Your points are exactly correct. The runtime memory, HDD, download size, bootstrap, etc issues are not that big a deal for most people in practical terms (unless of course we are talking about certain commercial implementations that add a lot of "bells and whistles" beyond just Java EE). The Web Profile is really mostly about making it easier to write solid, lightweight Java EE 6 servers without a lot of the API bloat that's built-up over the years. Because there are fewer APIs and a smaller code base for the implementation, it is easier to optimize/keep administration/management as easy as possible.

    Hope it helps,

    Reza

  • What happened to Geronimo?[ Go to top ]

    As indicated in SIwpas web page, our aim is not implement server from the scracth! Just create a simple web profile environment as light as possible, minumum dependent jars, minumum necessary services etc.

    p.s. I mentioned this before, but wanted to mention it here again specifically. This by itself seems like a great goal, but why not join the Gernonimo team directly and release this as "Geronimo Web Profile" with a description like "Special trimmed down version of Gernonimo that is fully Java EE 6 Web Profile compliant yet insert your description here"?

    I'm really sorry if sound too negative in my previous posts, I'm just a little skeptical ;)

     

    Totally agree.

     

  • What happened to Geronimo?[ Go to top ]

    As indicated in SIwpas web page, our aim is not implement server from the scracth! Just create a simple web profile environment as light as possible, minumum dependent jars, minumum necessary services etc.

    p.s. I mentioned this before, but wanted to mention it here again specifically. This by itself seems like a great goal, but why not join the Gernonimo team directly and release this as "Geronimo Web Profile" with a description like "Special trimmed down version of Gernonimo that is fully Java EE 6 Web Profile compliant yet insert your description here"?

    I'm really sorry if sound too negative in my previous posts, I'm just a little skeptical ;)

    what do you think that why there are lots of Linux Distros? Why not one of them gets other and adds new modules and "insert your description here" :)   Answer is countless....

  • Gurkan,

    Great work! I hope you guys can make this an ASF project at some point as well as allow the use of EJB annotations outside of EJBs in plain CDI managed beans just as Resin does.

    Cheers,

    Reza

  • Wow, what a huge comment. Feel guilty for becoming a part of SIwpas :)

    - I am totally  disagree that using Tomcat and any Java EE servers are the same taste.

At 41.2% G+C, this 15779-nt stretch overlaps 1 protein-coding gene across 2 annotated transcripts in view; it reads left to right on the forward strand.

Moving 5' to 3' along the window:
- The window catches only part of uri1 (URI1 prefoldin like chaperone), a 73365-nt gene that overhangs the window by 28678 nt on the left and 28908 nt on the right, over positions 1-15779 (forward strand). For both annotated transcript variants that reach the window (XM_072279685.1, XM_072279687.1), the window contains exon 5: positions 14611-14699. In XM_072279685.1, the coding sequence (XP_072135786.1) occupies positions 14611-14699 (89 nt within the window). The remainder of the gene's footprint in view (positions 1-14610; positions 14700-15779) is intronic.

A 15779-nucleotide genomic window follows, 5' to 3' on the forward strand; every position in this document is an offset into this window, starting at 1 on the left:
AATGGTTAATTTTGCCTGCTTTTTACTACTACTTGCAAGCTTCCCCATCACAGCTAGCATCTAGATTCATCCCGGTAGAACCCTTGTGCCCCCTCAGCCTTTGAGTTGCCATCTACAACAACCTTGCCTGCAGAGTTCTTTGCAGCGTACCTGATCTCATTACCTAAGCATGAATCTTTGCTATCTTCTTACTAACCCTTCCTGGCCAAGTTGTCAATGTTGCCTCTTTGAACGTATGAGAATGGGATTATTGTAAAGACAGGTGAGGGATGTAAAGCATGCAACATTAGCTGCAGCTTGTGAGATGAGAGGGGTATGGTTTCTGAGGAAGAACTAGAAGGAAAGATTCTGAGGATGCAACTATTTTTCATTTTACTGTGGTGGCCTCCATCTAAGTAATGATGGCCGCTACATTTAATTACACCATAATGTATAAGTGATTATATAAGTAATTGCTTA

- Lots of projects use ASF projects for their implementations, for example JBoss, Glassfish etc. Why do different application servers come on to the market?  Did you ever think that why not all of those guys join together and create a super-bomb application server?

    - You may not be concerned with HDD, unused modules, cloud etc. But lots of customer think about them. Lots of customer would like to run their Java Web applictions on cloud environments where resources are shared. Most of the customers would not like to get full blown application server, and disable of  their some services, modules. They want what they need! Persoanlly, if I do not want to ever use EJB 2, CORBA, JMS, JAX-RPC etc, I do not want that those modules are contained in application server! 

    - For becoming part of Geronimo:

    We have been already helping Geronimo Community. I am  founder of  Apache OpenWebBeans project, helping to integrate it into Apache OpenEJB, Apache Tomcat etc. But, as I said before Geronimo aim is  to become a full  blown Java EE project and it contains lots of modules. Its not just easy to implement Java EE Web Profile server without touching so much internal details.

    I wonder if you have looked at JBoss source code, Geronimo source code and SIwpas source code? Maintaining such a code base is very huge effort. Therefore, creating SIwpas is not just related with "lightweight/trimmed down" of Apache projects. We think as "Web Profile" from the beginning, and include just necessary piece, nothing more or less. In SIwpas, we do not require to implement J2EE Management spec, and event do not want to think about how Web Profile implementation affects other parts of the server etc. But, Java EE servers must think about them.

    Reza,

    Thanks a lot for  your comments. Yes, it is reasonable to create a new TLP under ASF. I believe that Java EE Web Profile Server deserves its own project.

  • Gurkan,

    No problems, I appreciate the work you guys are doing. Rightly or wrongly, being an Apache project will probably give you greater credibility, even if the only differentiator is in goals, integration, administration, time-line, etc.

    Just my two cents...

    Cheers,

    Reza

  • Balance[ Go to top ]

    I don't think anyone likes to see a single super-bomb application server. But JBoss AS, Glassfish, and others only take *some* parts from Apache. If your new AS uses exactly the same Apache projects that Geronimo does AND you also release it as an Apache project, then this only confuses people. If you want to do those things, just join Geronimo ;-) If you want to build your own independent AS, that only uses some parts from Apache/Geronimo, then it makes sense to go your own way. Btw, what about a project name that's easier to pronounce? ;-)

  • Hi Gurkan,

    This is pretty much a fork of OpenEJB's Tomcat integration code which we are still working on and hoping to certify.  OpenEJB has always been embeddable and supported a very unique Tomcat integration.  With the Embedded EJB Container API and Web Profile now in the specs, we are extremely excited to be able to have those be standard and certified.

    With your help, we could probably get there even sooner.  It's cool if you want to take the code and go your own way, but it would be great to work together.  The OpenWebBeans/OpenEJB collaboration is going really well, there's no reason that can't extend to the OpenEJB/Tomcat integration as well.

    All the best!

    -David